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Thursday, August 31, 2006

New Datatype support and how to add more

I figured it's about time I blog something again. Sue has been covering a bunch of 1.1 features that we've been doing. I'll cover a couple more and how they are implemented and what that means to people writing custom extension.


The general idea is to make datatypes extensible such that anyone can write a presentation for one with very little code. There's a new interface which is registered by the class you want to render such as this first example which is for XMLType.


The call to register would look like this.




CellEditingFactory.registerCellRenderer(OPAQUE.class, new XMLTypeEditor());


Then the class XMLTypeEditor simply implements the new interface which is pretty leaves things open enough to do anything. There's 2 methods in it. The first getComponent this will put in the place of the cell in the grid what ever is returned and it override the default. For this example there's a JPanel created which is just the xml with a button. Since the button is part of the component, it can do anything which in this case pops up a modal with more space to view the data.

The second method is called when the first returns null.  The idea behind this is that someone may not need or want to build out a Component to render but simply want to create the text representation of the data.  This will use the text returned and put it into a normal table cell.

public interface ICellEditor {
public abstract Component getComponent(JTable table, Object value, int row, int column);
public abstract String getText(JTable table, Object value,int row, int column);
}





Here's the what it takes to handle XMLType


public class XMLTypeEditor implements ICellEditor {



public Component getComponent(final JTable table, Object value, int row, int column) {
XMLType xml = null;
final JPanel pnl = new JPanel(new BorderLayout());
// convert value to xml for convience
try {
if (value instanceof XMLType) {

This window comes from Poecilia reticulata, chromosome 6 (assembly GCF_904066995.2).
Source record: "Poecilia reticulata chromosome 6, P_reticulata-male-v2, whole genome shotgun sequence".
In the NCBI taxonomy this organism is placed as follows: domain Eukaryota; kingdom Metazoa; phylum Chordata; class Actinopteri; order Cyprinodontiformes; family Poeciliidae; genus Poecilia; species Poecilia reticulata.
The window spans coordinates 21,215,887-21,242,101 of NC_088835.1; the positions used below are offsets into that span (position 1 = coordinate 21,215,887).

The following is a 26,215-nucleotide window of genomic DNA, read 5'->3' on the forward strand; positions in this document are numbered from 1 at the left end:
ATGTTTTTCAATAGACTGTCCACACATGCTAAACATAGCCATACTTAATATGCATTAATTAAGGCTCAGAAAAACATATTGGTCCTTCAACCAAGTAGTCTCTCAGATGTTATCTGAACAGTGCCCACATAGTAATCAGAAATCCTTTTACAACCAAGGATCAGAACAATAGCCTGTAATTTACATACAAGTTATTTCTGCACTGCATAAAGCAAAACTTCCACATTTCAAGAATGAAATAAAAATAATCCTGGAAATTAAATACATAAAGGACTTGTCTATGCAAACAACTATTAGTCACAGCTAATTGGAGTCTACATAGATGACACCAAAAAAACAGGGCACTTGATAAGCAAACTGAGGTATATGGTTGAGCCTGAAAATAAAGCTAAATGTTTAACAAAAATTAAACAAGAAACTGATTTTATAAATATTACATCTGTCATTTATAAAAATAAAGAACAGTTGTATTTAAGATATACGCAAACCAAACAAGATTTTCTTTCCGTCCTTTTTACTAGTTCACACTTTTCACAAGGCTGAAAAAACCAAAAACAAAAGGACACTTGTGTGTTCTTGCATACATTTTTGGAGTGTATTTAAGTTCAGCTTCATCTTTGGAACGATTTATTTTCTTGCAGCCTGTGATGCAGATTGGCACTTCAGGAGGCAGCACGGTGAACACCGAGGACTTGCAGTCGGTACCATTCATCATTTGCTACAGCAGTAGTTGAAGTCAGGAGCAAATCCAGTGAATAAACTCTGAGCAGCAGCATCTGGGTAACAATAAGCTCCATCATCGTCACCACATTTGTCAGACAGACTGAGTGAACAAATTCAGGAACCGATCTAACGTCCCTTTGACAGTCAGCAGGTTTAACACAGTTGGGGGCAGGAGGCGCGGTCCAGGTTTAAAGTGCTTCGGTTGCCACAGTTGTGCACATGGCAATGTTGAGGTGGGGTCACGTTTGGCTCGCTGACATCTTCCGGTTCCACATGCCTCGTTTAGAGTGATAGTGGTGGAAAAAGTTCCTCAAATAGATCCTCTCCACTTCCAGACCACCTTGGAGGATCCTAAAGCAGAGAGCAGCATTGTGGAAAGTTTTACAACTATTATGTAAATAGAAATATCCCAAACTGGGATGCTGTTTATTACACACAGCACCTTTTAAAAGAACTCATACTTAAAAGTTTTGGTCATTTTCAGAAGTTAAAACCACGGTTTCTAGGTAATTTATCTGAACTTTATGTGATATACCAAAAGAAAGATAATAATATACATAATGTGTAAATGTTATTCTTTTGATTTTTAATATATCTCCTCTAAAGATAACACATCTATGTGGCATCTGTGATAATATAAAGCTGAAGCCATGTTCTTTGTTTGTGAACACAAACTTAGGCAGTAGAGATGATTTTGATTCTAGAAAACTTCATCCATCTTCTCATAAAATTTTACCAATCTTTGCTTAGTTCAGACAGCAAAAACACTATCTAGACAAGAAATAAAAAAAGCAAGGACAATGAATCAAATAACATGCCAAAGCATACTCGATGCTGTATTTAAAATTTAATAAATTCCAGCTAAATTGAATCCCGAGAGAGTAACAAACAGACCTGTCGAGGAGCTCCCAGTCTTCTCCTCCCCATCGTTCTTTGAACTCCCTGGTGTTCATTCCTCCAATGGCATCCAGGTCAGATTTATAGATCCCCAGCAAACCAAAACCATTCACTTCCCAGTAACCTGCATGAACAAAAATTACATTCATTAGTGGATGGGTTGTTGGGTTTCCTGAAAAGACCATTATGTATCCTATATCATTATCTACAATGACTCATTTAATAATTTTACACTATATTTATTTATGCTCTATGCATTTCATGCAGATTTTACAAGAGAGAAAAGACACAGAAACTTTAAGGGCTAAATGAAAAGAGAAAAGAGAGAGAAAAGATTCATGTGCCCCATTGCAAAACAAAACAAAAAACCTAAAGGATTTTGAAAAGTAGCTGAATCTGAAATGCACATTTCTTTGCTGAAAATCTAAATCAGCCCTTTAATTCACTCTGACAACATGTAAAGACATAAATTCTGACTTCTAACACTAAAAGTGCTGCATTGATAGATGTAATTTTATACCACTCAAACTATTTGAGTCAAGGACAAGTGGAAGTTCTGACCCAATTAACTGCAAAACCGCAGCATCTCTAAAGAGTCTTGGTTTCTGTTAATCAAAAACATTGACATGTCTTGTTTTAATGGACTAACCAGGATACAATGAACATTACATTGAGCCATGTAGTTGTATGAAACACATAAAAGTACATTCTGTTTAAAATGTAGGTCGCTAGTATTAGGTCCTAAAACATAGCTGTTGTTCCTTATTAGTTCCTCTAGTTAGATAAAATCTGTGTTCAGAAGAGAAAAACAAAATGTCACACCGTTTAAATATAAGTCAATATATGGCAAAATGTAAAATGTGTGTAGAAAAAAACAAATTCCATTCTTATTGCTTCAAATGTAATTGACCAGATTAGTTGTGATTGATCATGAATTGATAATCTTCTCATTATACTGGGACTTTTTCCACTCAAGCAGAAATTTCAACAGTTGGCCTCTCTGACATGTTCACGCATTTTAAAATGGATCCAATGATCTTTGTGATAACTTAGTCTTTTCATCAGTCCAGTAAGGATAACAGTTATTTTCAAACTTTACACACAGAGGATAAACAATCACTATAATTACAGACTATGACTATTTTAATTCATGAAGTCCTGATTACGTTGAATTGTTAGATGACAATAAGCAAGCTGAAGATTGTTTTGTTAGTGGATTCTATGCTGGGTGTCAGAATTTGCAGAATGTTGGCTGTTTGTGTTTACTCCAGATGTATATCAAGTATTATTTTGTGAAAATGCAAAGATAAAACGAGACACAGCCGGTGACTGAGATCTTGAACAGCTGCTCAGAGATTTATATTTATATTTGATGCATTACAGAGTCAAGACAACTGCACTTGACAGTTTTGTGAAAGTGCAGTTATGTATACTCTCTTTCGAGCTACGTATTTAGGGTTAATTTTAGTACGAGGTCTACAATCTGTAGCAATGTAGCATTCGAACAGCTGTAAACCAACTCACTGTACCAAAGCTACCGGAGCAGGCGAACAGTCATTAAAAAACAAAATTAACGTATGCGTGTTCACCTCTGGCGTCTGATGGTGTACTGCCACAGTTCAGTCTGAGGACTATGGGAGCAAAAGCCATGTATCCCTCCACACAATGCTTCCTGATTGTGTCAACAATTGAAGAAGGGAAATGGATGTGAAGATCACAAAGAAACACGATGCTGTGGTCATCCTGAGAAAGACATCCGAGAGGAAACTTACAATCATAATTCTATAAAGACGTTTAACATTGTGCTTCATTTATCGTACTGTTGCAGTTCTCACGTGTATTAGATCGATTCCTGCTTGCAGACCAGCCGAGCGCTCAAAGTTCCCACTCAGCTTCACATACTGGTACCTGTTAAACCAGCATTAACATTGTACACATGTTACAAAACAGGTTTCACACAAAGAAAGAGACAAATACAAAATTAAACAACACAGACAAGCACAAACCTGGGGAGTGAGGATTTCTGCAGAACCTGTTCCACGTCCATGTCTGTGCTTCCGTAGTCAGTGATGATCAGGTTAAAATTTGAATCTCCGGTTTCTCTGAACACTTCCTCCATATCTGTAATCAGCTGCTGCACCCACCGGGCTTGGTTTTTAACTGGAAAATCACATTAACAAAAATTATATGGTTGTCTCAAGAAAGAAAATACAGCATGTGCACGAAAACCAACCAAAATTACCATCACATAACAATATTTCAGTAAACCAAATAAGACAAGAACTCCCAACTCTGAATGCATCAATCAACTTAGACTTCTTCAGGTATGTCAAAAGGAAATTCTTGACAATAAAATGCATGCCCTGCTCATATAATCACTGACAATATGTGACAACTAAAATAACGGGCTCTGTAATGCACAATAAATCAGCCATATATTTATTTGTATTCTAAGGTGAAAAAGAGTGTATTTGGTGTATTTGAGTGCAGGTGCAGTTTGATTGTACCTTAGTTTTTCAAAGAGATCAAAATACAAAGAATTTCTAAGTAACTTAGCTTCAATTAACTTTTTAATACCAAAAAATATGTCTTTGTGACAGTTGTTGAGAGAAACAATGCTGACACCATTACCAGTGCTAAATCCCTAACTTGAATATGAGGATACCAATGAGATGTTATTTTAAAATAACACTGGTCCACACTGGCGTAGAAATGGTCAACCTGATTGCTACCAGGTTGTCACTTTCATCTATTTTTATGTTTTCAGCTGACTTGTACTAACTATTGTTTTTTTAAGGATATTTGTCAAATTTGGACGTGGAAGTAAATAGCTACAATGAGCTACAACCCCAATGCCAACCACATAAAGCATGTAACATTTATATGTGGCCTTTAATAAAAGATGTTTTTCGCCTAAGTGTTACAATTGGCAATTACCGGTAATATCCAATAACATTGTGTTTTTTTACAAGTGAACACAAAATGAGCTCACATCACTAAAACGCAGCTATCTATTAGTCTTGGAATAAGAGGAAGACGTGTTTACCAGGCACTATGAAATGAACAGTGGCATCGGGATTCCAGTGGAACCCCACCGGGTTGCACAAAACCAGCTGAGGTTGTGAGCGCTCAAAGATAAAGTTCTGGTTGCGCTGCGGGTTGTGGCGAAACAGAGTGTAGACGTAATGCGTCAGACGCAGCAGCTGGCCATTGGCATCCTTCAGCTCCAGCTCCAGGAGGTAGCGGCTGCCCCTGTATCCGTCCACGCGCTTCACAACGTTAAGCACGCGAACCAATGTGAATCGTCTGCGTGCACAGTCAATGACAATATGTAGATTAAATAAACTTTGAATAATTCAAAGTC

xml = (XMLType) value;
} else if (value instanceof OPAQUE && ((OPAQUE) value).getSQLTypeName().equals("SYS.XMLTYPE")) {
xml = XMLType.createXML((OPAQUE) value);
}
}
catch (SQLException se) {}
// must not be interested
// return null and let someone else render it
if (xml == null) {
return null;
}
try {
// create the returned component
JLabel lbl = new JLabel();
// set the text
lbl.setText(xml.getStringVal());
// set the tooltop
lbl.setToolTipText(xml.getStringVal());
// add the label to the center of the panel
pnl.add(lbl, BorderLayout.CENTER);
// create the ... button
final JButton btn = new JButton(IdeIcons.getIcon(IdeIcons.EDIT_ICON));
btn.setMargin(new Insets(2, 2, 2, 2));
// add the button to the panel
pnl.add(btn, BorderLayout.EAST);

// make a final so the action listener can access the xml
final XMLType xmlForPopup = xml;
btn.addActionListener(new ActionListener() {
public void actionPerformed(ActionEvent ae) {
// create editor pane
BasicEditorPane codeArea = EditorFactory.createIdeEditorPane();
// Force the editor to highlight with xml
codeArea.setDocument(new BasicDocument("foo.xml")); // NORES
// Add a line highlight plugin to highlight the caret
// position line
try {
codeArea.setText(xmlForPopup.getStringVal());
}
catch (SQLException e) {
e.printStackTrace();
}
// add the highlighter
codeArea.installPlugin(new LineHighlightPlugin());
// non- editable
codeArea.setEditable(false);
// add the gutter for line numbers
LineGutterPlugin sqlGutter = new LineGutterPlugin();
codeArea.installPlugin(sqlGutter);
// put the editor into a scrollpane
JScrollPane sp = new JScrollPane(codeArea, JScrollPane.VERTICAL_SCROLLBAR_AS_NEEDED, JScrollPane.HORIZONTAL_SCROLLBAR_AS_NEEDED);
sp.setRowHeaderView(sqlGutter);
JPanel popupPanel = new JPanel(new BorderLayout());
popupPanel.add(sp, BorderLayout.CENTER);
popupPanel.setPreferredSize(new Dimension(200, 200));
// helper class to show the panel int a popup
UIUtils.showPanelAsDialog(popupPanel, "XML Data", null, JEWTDialog.BUTTON_CLOSE);
// grab the focus back to the table so <TAB> keeps working
table.requestFocusInWindow();
}
});
}
catch (SQLException e) {
// Guess we didn't care if and exception was thrown
// so return null so the next one can try and render
return null;
}
return pnl;
}
public String getText(JTable table, Object value, int row, int column) {
return null;
}


Here's another screen shot of an implementation for a cursor




Hopefully this is easy enough so that anyone can create renders for datatype which have not made it yet.


[posted with ecto]

2 comments:

Anonymous said...

This is really helpful, but I think I am missing something. Where do you make the call to registerCellRenderer()? Are you editing the source for sql developer, or are you building a new jar and adding it to the classpath?

Kris Rice said...

Take a look at this http://krisrice.blogspot.com/2006/11/getting-started-with-extension.html

It shows how to get an started with extending.

-kris